court has previously held this protection "to be at least as broad
as that of the First Amendment of the United States Constitution."
Vogler v. Miller, 651 P.2d 1, 3 (Alaska 1982) (citations omitted).
Although Turney argues that his appeal should be considered in
light of the broader protection of speech guaranteed under the
Alaska Constitution, we conclude that the analysis, and thus the
result, is the same under both the State and Federal Constitutions.
We will accordingly limit our discussion to the federal
constitutional issues raised by Turney.
7. Turney argues that the sweep of Alaska's jury tampering
statute is as broad as or broader than "any jury tampering statute
in our nation." He summarizes its legislative history, and
compares it to the development of similar statutes in other states.
8. The Alaska Civil Liberties Union and the FIJA filed amicus
briefs which also argue that AS 11.56.590 is unconstitutional.
9. According to Turney, AS 11.56.590 as written criminalizes the
Honey, if the case is so boring, why don't you
just bring your knitting and concentrate on
that until they get to the juicy parts?
What an honor to be chosen! I wish I could be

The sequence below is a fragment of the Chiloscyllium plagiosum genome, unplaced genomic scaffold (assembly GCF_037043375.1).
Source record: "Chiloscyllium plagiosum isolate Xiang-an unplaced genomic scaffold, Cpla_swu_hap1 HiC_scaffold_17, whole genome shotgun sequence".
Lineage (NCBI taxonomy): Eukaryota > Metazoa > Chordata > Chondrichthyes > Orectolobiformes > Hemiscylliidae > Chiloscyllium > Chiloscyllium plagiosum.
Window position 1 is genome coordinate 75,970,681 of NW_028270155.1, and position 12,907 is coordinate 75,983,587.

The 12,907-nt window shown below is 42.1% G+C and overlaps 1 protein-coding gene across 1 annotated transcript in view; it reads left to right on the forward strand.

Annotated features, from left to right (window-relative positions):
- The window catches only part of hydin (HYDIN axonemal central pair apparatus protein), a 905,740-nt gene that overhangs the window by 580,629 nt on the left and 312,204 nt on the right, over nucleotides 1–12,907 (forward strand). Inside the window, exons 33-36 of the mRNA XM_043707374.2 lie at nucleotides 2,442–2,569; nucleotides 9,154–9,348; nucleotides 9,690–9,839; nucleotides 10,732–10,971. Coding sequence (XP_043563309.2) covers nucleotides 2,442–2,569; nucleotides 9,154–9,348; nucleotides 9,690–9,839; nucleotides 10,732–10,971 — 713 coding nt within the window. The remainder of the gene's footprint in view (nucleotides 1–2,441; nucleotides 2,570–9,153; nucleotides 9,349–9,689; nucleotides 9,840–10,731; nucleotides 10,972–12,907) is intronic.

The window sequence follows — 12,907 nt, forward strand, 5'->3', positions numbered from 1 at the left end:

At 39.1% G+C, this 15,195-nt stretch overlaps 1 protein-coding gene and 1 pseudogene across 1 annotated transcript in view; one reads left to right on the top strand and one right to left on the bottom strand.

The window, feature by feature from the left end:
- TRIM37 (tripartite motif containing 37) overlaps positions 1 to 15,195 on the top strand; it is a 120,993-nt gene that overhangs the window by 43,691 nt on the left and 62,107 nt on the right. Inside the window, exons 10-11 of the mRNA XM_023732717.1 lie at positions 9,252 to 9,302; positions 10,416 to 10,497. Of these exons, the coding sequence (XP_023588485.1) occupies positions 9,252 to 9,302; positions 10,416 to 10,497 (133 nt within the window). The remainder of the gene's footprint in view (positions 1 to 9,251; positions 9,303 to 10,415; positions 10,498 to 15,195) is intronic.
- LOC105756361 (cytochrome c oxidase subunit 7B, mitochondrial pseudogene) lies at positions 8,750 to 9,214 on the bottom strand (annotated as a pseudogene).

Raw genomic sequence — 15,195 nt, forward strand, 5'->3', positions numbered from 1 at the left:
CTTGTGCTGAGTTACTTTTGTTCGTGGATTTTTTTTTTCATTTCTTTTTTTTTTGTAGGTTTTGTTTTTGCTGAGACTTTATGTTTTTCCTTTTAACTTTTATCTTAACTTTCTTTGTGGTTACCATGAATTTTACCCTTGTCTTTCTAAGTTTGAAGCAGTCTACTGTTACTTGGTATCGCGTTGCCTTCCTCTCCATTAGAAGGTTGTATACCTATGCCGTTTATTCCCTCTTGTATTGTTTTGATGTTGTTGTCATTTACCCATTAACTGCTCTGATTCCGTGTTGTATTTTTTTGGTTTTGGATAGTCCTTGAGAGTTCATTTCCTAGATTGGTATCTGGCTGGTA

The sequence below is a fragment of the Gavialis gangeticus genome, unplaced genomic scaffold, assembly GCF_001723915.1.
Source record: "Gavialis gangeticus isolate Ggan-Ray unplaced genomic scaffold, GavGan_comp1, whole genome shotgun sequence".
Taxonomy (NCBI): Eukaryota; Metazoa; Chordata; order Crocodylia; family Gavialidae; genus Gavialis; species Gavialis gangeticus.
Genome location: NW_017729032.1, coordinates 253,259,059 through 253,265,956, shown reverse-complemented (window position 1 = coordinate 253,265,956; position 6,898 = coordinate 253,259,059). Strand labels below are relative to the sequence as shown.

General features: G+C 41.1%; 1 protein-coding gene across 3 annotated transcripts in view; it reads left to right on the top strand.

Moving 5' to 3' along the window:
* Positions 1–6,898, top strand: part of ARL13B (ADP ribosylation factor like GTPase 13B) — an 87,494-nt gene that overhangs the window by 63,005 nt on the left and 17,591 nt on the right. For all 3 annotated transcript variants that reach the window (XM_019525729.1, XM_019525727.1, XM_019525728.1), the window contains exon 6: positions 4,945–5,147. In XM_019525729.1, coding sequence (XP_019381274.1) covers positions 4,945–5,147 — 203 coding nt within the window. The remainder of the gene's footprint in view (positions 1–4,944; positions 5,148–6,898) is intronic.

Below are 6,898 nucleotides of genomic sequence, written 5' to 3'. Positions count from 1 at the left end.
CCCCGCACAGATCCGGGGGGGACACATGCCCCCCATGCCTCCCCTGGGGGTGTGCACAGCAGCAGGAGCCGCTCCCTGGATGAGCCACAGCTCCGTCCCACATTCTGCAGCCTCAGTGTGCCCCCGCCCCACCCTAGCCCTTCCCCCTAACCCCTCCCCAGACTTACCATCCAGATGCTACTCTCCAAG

on a jury. You must do your very best to be
You're on jury duty? I don't care what the
case is -- hang 'em!
In my opinion, judges are all corrupt. You
ought to try to figure out whatever it is that
they're trying to keep from you.
10. Given our conclusion that the statute is not overbroad, we
need not consider the State's alternative arguments. The State
argues in the alternative that even assuming that the speech
involved in jury tampering implicates the First Amendment, it
nevertheless should be denied protection under the "clear and
present danger"test. Next, the State contends that even assuming
that such speech does not satisfy the "clear and present danger"
test, the statute is still constitutional because it "strikes a
balance between [F]irst [A]mendment interests and society's
interest in the impartial administration of justice." The State
argues that the impartial administration of justice is a
"compelling government interest"that justifies encroachment upon
First Amendment rights, and that the jury tampering statute
satisfies the "least restrictive alternative"test.
11. Turney cites State v. Robertson, 128 So. 2d 646 (La. 1961), in
support of his argument. That case involved a jury tampering
statute struck down for unconstitutional vagueness. The Louisiana
Supreme Court concluded that the verb "to influence,"as it
appeared in the statute, "is susceptible of an extended application
which defies legal measurement." Id. at 649. However, the State
correctly distinguishes this case, as the actus reus in the
Louisiana statute was "influencing,"while the actus reus in the
statute at issue here is "communicating."
12. Rule 3.5(a) provides that:
A lawyer shall not:
(a) seek to influence a judge, juror,
prospective juror or other official by means
prohibited by law.
Rule 3.10 provides:
After discharge of the jury from further
consideration of a case with which the lawyer